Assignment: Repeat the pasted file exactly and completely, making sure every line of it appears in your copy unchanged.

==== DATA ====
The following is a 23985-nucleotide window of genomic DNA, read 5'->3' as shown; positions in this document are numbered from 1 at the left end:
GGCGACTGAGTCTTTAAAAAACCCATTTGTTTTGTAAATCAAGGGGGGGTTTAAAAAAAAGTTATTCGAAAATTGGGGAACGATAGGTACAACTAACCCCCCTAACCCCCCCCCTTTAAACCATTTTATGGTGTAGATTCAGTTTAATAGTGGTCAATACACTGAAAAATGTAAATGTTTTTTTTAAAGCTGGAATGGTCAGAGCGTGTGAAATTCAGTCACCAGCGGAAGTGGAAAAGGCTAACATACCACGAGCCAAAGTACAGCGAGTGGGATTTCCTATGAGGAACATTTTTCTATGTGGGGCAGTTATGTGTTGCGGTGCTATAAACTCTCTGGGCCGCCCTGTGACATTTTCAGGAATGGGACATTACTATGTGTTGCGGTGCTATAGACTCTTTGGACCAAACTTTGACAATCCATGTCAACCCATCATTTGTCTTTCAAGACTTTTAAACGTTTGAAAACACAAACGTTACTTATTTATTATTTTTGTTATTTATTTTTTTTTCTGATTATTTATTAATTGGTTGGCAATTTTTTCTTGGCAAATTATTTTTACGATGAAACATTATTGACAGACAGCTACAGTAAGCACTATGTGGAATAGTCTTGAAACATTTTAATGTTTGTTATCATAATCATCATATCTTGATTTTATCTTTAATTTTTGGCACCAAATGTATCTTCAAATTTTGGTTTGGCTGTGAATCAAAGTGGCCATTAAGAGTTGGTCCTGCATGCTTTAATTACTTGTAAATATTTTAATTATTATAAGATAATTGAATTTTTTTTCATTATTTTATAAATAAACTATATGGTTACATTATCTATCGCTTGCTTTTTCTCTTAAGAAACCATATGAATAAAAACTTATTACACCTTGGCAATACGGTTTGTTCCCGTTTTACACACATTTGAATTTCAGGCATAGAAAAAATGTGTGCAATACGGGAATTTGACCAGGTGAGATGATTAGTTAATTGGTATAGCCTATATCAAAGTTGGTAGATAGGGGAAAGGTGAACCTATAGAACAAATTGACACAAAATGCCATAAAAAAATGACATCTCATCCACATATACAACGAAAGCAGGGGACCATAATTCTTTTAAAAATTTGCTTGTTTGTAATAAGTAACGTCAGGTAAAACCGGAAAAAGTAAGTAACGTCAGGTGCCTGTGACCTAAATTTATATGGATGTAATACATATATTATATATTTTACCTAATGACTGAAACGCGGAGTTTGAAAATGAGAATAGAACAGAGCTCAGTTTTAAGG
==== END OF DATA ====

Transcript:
The following is a 23985-nucleotide window of genomic DNA, read 5'->3' as shown; positions in this document are numbered from 1 at the left end:
GGCGACTGAGTCTTTAAAAAACCCATTTGTTTTGTAAATCAAGGGGGGGTTTAAAAAAAAGTTATTCGAAAATTGGGGAACGATAGGTACAACTAACCCCCCTAACCCCCCCCCTTTAAACCATTTTATGGTGTAGATTCAGTTTAATAGTGGTCAATACACTGAAAAATGTAAATGTTTTTTTTAAAGCTGGAATGGTCAGAGCGTGTGAAATTCAGTCACCAGCGGAAGTGGAAAAGGCTAACATACCACGAGCCAAAGTACAGCGAGTGGGATTTCCTATGAGGAACATTTTTCTATGTGGGGCAGTTATGTGTTGCGGTGCTATAAACTCTCTGGGCCGCCCTGTGACATTTTCAGGAATGGGACATTACTATGTGTTGCGGTGCTATAGACTCTTTGGACCAAACTTTGACAATCCATGTCAACCCATCATTTGTCTTTCAAGACTTTTAAACGTTTGAAAACACAAACGTTACTTATTTATTATTTTTGTTATTTATTTTTTTTTCTGATTATTTATTAATTGGTTGGCAATTTTTTCTTGGCAAATTATTTTTACGATGAAACATTATTGACAGACAGCTACAGTAAGCACTATGTGGAATAGTCTTGAAACATTTTAATGTTTGTTATCATAATCATCATATCTTGATTTTATCTTTAATTTTTGGCACCAAATGTATCTTCAAATTTTGGTTTGGCTGTGAATCAAAGTGGCCATTAAGAGTTGGTCCTGCATGCTTTAATTACTTGTAAATATTTTAATTATTATAAGATAATTGAATTTTTTTTCATTATTTTATAAATAAACTATATGGTTACATTATCTATCGCTTGCTTTTTCTCTTAAGAAACCATATGAATAAAAACTTATTACACCTTGGCAATACGGTTTGTTCCCGTTTTACACACATTTGAATTTCAGGCATAGAAAAAATGTGTGCAATACGGGAATTTGACCAGGTGAGATGATTAGTTAATTGGTATAGCCTATATCAAAGTTGGTAGATAGGGGAAAGGTGAACCTATAGAACAAATTGACACAAAATGCCATAAAAAAATGACATCTCATCCACATATACAACGAAAGCAGGGGACCATAATTCTTTTAAAAATTTGCTTGTTTGTAATAAGTAACGTCAGGTAAAACCGGAAAAAGTAAGTAACGTCAGGTGCCTGTGACCTAAATTTATATGGATGTAATACATATATTATATATTTTACCTAATGACTGAAACGCGGAGTTTGAAAATGAGAATAGAACAGAGCTCAGTTTTAAGG